It’s always a little disconcerting when there’s a product that seriously undercuts all others. Surely, it’s going to be no good? Well, when it comes to wireless in-ear monitor’s we have the Gear4Music WPM-200. At a little under £70, it’s worryingly affordable. But does it work?
The short answer? Yes. However, there are obviously areas where compromises have been made. We’ll look at each of the components – the transmitter, the receiver, and the headphones in turn to find where they are.
Firstly, we have the transmitter and yes, as soon as you pick this up, you immediately feel the cheap oozing from it. It weighs almost nothing and the low-quality plastic covering doesn’t fill you with confidence. The controls are simplistic. There’s an on/off button and a 6-way frequency dial on the front, and a jack and power input on the back. But, at the end of the day, it does what it’s supposed to do and transmits. Yes, it doesn’t feel as if it would take a lot of abuse, but the transmitter generally just sits to one side by the desk and doesn’t see much action anyway.
Secondly, we move on to the receiver. Now, thankfully, this does seem much sturdier, and that’s just as well. This is the part of the Gear4Music WPM-200 that will attach to you after all, and depending on your energy, of course, will take the most abuse. We have some metal coverings here, and the whole unit feels reasonably well built and dependable.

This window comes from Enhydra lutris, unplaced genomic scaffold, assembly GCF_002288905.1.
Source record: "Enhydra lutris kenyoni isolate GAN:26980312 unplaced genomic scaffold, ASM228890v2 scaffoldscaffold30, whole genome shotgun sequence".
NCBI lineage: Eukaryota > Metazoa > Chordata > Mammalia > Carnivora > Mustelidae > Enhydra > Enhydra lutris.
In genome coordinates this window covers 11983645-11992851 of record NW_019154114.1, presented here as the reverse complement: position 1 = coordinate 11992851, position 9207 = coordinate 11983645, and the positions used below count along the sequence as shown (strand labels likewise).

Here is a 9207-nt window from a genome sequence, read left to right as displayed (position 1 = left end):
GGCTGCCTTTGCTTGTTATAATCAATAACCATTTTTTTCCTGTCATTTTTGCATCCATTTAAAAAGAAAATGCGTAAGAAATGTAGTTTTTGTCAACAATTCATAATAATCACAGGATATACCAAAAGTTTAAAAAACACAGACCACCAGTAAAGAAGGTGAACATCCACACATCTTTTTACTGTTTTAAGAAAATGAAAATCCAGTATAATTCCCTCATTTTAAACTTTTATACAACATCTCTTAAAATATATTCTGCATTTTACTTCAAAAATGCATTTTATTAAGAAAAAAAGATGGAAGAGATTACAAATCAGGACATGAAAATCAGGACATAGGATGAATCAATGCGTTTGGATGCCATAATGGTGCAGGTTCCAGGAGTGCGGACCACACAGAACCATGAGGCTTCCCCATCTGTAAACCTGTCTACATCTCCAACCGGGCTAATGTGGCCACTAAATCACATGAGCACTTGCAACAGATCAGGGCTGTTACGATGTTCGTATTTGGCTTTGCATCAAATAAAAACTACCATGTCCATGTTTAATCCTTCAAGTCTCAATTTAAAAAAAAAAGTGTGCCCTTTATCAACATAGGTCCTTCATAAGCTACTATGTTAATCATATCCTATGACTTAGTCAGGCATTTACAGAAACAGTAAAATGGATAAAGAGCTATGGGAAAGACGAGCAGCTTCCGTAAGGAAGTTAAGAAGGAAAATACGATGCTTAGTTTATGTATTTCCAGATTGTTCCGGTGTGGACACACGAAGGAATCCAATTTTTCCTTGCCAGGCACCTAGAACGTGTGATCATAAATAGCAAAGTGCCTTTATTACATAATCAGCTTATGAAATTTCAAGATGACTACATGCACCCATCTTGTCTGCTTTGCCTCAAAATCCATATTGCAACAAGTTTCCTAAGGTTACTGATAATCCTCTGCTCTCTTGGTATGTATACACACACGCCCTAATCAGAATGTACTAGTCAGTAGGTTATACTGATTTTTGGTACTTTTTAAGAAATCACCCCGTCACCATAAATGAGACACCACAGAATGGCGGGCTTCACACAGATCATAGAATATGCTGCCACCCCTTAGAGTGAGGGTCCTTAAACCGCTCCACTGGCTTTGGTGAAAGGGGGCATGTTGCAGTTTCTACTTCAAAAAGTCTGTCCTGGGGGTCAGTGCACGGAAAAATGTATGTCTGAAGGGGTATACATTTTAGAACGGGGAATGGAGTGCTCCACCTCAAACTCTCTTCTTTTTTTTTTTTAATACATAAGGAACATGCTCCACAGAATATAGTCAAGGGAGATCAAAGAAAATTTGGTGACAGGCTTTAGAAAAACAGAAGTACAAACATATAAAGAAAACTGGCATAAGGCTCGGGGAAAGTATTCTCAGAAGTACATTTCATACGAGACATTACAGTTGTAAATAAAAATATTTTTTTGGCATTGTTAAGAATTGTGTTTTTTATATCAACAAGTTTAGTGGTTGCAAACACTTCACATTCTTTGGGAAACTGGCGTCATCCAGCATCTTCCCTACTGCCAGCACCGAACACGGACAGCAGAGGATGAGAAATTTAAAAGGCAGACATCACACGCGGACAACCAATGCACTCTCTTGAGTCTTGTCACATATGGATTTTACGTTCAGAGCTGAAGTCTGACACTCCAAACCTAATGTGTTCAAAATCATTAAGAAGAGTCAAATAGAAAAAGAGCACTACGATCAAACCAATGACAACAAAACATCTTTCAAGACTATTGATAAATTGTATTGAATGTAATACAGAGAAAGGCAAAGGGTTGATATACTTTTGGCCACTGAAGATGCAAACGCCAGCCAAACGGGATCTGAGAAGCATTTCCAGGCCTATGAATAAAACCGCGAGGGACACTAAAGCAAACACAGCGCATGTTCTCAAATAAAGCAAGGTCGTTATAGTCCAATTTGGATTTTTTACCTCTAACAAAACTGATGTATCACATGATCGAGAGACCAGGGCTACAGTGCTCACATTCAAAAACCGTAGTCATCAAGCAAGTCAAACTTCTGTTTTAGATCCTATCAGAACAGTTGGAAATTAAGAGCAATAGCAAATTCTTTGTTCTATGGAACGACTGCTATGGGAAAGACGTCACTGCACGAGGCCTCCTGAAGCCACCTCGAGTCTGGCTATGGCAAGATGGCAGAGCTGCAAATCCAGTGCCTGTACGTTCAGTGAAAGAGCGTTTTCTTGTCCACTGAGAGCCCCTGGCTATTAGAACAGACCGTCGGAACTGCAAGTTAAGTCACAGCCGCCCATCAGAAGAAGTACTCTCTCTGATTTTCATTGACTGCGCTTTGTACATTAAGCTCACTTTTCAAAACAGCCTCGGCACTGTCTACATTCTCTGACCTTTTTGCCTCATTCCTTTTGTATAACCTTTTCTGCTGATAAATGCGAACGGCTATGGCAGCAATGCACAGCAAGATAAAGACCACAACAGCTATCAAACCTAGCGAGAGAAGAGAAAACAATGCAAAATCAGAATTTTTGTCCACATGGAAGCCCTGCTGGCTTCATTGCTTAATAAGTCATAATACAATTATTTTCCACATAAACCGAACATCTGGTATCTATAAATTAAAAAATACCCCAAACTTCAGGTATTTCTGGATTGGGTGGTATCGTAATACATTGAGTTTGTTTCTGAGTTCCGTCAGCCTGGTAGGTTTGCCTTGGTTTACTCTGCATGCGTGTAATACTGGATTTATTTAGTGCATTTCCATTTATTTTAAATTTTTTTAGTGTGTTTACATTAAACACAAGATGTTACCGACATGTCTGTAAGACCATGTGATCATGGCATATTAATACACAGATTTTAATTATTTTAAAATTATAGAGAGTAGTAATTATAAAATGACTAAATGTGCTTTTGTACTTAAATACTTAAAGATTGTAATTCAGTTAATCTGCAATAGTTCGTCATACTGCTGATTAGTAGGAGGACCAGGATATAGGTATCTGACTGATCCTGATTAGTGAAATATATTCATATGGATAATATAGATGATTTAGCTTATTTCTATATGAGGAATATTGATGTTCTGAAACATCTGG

The controls are again simple though. We have an on/off switch on the top, but rather than the clunky plastic button on the transmitter, we have a smaller flat button that needs holding down to activate. There are other simple small rubber buttons for the channel selection and volume up and down. These three are located behind the front case, which is a nice touch. It means that the volume or channel can’t accidentally get knocked when you’re in full flow.
Finally, there are the headphones. Again, this is an area where money-saving has definitely been applied. They work. That’s about all you can say really. They come with a few different rubber ends, so they are comfortable, and the hook-shaped design means they stay in place. However, they are again, obviously cheap. Very little bass response, a lack of clarity in the sound and distortion at high volumes.
Is the Gear4Music WPM-200 Worth Buying?
At £64.99 at the time of writing, despite the drawbacks, the answer is an emphatic yes. When all is said and done – they work. And you’d be looking at paying at least double that for anything else. The transmitter transmits, and the receiver receives. There is no noise, and the claimed range of 40m does appear to be relatively accurate. I’ve used them in a very large hall with multiple rooms, which I can travel around in without losing signal.
The headphones leave a lot to be desired admittedly, but for this price range, you could easily spend another £20 on headphones and still be half the price of other products.
All in all, are they worth the money? Yes. Do they work? Yes. Are there compromises? Yes. But if you want an in-ear wireless monitoring system without spending hundreds of pounds, then the Gear4Music WPM-200 is exactly what you need.